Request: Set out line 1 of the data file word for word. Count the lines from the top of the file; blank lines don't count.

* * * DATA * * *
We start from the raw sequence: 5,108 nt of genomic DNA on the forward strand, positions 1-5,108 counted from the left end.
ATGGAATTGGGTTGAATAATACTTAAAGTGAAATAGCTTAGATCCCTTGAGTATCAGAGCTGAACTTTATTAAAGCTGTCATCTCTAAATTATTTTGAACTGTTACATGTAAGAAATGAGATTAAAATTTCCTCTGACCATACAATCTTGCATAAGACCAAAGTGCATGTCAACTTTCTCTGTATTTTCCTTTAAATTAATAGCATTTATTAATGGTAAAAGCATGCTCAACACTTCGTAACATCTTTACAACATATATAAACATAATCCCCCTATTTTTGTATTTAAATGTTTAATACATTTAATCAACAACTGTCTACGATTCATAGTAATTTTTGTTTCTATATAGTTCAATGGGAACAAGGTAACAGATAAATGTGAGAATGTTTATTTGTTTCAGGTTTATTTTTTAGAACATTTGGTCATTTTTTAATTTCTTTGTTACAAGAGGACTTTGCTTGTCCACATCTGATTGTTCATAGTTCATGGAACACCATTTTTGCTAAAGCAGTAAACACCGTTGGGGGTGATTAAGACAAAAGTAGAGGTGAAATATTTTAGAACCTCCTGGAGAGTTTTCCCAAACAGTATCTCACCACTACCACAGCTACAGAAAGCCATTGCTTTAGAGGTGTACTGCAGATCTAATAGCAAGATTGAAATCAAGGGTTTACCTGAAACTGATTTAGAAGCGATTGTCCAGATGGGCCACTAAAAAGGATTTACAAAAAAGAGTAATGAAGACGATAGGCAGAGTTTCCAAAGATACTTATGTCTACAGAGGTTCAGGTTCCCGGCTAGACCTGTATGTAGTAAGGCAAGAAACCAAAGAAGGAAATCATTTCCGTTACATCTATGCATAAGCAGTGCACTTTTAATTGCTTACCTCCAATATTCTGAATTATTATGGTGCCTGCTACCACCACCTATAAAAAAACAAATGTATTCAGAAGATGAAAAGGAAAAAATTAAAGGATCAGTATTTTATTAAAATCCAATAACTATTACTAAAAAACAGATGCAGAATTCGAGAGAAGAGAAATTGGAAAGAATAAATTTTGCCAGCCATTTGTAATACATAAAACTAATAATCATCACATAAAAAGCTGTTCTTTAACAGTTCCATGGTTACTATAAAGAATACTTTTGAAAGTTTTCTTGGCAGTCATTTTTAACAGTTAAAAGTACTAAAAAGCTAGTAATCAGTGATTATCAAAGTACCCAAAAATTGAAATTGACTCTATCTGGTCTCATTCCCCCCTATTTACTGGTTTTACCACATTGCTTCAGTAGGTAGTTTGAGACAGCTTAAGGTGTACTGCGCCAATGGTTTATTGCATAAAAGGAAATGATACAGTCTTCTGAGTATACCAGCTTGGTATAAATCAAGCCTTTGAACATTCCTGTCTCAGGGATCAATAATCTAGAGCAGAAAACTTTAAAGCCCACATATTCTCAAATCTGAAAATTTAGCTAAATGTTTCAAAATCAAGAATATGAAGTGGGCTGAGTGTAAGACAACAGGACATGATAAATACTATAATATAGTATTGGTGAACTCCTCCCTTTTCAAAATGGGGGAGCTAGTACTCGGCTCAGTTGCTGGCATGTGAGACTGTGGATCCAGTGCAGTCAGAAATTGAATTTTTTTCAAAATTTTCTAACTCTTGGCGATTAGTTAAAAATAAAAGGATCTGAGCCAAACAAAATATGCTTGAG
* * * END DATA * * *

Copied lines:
We start from the raw sequence: 5,108 nt of genomic DNA on the forward strand, positions 1-5,108 counted from the left end.